Fuel line percolation in 1991 Volvo 740


#1

Any ideas on how I can cheaply reduce the engine compartment temperatures. Percolation is a problem and I don’t have the time to wait around while the engine cools on hot summer days.


#2

I seriously doubt that fuel line percolation (a.k.a. vapor lock) is your problem on a fuel injected vehicle.

What’s it doing exactly?


#3

It has all the typical percolation [fuel starvation] symptoms after running in hot stop and go traffic. The problem is also intermitent. When the engine cools down the poblem self corrects and the engine runs fine until “the next time.” I agree, vapor lock became a thing of the past with fuel injection but apparently ethanol has allowed for a recurrence. My [non-dealer] Volvo mechanic says with our new bio fuels the alcohol is boiling at a lower temp than gas in the line, resulting in alchohol in a gaseous state passing through the injectors. He also said he’s seen more of this problem in cars over 100,000 miles. MIne has 171,000. I thought higher temps may be due to deteriorating heat sheilds. Doing things to cool the engine compartment is my idea.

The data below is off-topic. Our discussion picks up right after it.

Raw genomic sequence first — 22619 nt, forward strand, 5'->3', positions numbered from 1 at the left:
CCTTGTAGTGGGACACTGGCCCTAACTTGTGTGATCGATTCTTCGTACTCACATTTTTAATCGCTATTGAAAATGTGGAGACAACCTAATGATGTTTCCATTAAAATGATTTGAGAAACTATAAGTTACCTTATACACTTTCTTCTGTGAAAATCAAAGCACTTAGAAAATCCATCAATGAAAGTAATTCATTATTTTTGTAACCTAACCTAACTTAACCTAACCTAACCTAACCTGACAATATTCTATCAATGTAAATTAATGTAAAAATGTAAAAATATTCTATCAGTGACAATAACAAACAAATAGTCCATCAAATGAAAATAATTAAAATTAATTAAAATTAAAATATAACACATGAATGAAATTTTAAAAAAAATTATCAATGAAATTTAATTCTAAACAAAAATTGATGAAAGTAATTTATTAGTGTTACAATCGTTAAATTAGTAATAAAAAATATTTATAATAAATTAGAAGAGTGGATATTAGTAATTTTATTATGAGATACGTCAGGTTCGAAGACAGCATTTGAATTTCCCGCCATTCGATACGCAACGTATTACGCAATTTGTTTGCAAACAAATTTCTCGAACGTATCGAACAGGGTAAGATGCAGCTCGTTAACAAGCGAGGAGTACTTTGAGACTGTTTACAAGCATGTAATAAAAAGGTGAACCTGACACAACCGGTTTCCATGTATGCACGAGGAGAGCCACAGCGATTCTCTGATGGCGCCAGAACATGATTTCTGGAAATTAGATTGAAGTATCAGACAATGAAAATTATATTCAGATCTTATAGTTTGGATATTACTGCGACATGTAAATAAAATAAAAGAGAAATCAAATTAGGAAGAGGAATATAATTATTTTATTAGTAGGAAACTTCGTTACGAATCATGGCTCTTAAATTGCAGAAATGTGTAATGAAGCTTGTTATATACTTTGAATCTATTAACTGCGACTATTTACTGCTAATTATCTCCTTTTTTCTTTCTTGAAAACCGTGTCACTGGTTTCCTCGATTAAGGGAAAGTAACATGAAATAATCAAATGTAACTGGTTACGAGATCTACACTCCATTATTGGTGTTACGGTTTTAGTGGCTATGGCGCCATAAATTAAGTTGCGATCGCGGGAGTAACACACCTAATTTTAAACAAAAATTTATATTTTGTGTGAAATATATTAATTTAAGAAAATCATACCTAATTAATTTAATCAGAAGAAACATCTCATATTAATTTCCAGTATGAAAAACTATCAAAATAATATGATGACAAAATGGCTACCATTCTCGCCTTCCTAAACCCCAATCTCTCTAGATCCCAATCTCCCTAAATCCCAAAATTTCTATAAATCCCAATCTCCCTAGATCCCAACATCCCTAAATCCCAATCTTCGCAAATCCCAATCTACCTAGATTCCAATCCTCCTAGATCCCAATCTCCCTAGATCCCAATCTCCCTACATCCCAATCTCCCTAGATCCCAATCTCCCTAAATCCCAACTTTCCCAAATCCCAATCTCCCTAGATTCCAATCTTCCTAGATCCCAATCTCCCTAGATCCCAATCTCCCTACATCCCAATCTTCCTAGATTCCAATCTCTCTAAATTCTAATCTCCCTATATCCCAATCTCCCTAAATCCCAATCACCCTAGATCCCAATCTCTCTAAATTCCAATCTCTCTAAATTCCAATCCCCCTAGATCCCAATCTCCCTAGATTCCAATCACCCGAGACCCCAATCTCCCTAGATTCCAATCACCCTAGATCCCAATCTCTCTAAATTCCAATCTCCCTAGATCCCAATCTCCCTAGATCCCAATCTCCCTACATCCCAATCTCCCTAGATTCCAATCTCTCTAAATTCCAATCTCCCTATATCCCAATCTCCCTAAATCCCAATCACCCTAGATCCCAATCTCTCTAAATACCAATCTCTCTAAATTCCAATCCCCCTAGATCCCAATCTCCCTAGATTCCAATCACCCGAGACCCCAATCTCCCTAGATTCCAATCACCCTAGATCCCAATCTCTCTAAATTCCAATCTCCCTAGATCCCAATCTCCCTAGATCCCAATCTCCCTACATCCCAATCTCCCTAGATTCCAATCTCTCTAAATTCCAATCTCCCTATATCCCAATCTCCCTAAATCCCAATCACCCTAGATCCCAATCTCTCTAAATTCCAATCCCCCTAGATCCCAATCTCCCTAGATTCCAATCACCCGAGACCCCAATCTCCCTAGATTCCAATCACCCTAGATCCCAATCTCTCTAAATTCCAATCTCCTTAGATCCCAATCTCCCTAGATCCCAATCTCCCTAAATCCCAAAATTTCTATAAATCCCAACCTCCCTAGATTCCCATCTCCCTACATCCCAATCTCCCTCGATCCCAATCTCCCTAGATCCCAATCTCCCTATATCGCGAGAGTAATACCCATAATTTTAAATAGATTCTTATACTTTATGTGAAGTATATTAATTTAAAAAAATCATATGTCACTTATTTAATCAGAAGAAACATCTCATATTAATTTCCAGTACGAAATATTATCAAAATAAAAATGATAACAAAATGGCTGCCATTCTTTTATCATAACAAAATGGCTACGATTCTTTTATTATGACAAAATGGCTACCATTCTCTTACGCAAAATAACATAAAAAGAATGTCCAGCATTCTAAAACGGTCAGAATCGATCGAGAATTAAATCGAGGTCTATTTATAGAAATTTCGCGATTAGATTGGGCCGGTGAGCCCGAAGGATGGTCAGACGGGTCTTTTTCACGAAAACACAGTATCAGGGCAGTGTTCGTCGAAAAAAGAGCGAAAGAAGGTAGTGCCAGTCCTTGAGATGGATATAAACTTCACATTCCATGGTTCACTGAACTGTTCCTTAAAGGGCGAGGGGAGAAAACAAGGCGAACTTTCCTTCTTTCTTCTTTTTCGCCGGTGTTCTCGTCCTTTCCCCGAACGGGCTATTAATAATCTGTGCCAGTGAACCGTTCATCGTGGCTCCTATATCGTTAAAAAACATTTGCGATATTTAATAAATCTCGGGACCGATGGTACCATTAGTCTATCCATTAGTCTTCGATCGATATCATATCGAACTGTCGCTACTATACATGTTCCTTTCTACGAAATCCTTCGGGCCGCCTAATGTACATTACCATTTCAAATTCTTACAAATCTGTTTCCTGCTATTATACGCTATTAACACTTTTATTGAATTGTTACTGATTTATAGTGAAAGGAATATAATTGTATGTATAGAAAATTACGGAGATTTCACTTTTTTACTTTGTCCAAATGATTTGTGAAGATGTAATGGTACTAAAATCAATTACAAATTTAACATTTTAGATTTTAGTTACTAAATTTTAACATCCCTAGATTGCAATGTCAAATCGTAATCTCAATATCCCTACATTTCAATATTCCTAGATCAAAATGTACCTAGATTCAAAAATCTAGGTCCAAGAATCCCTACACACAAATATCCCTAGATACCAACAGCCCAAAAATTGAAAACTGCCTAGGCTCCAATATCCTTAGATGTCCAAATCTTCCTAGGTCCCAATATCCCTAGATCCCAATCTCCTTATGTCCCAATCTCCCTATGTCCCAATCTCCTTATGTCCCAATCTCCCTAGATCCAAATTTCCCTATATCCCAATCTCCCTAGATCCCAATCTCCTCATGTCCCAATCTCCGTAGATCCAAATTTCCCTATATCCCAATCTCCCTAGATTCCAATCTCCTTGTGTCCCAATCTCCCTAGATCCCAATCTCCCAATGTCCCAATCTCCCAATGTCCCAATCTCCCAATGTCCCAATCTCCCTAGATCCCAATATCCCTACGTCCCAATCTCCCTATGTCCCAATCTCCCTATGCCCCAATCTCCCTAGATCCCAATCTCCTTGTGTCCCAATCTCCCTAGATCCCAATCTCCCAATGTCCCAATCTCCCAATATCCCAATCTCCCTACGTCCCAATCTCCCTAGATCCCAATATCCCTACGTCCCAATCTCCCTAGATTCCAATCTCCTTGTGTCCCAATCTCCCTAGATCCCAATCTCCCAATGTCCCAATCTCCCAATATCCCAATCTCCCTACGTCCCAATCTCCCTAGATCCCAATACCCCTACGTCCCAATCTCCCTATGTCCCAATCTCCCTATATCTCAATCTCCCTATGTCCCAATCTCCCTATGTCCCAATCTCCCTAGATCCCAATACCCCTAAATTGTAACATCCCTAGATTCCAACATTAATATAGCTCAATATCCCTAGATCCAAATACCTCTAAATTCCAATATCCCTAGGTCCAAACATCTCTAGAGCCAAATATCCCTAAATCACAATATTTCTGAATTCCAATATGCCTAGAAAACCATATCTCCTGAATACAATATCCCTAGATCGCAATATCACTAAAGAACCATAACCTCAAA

#4

What happens if you run non-alcohol based fuel in it?

Anything is possible I guess, but there are a number of things that can cause a temp-based symptom like this along with being intermittent. Coil, ignition module, fuel pump, ECT or ACT sensors, ignition switch or relays, etc. Even spark plugs or wires can come and go like this based on temperatures.

I have no idea on lowering underhood temps short of a ram-air hood scoop.
JMHO anyway.


#5

I’ll find out about the non-alcohol based fuels when it comes out of the shop. [It was brought in on the hook on Friday] I’ll let you know what the analysis is. If it is excessive heat I’ll try wrapping the fuel line in an automotive grade heat shield wrap of some sort.